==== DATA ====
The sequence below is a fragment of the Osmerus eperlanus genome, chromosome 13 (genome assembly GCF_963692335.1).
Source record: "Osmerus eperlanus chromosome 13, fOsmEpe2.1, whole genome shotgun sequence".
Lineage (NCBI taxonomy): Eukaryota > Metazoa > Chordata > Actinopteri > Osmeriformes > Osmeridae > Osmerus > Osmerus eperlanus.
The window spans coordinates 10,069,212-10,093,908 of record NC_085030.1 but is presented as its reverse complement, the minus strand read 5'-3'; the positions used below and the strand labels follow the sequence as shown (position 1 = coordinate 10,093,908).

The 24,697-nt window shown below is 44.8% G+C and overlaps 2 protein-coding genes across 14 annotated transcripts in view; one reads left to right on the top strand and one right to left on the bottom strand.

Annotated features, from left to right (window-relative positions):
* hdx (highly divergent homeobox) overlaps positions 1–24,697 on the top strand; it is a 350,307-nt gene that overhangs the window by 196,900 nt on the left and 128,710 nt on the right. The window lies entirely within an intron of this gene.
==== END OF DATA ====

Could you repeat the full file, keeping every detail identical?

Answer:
The sequence below is a fragment of the Osmerus eperlanus genome, chromosome 13 (genome assembly GCF_963692335.1).
Source record: "Osmerus eperlanus chromosome 13, fOsmEpe2.1, whole genome shotgun sequence".
Lineage (NCBI taxonomy): Eukaryota > Metazoa > Chordata > Actinopteri > Osmeriformes > Osmeridae > Osmerus > Osmerus eperlanus.
The window spans coordinates 10,069,212-10,093,908 of record NC_085030.1 but is presented as its reverse complement, the minus strand read 5'-3'; the positions used below and the strand labels follow the sequence as shown (position 1 = coordinate 10,093,908).

The 24,697-nt window shown below is 44.8% G+C and overlaps 2 protein-coding genes across 14 annotated transcripts in view; one reads left to right on the top strand and one right to left on the bottom strand.

Annotated features, from left to right (window-relative positions):
* hdx (highly divergent homeobox) overlaps positions 1–24,697 on the top strand; it is a 350,307-nt gene that overhangs the window by 196,900 nt on the left and 128,710 nt on the right. The window lies entirely within an intron of this gene.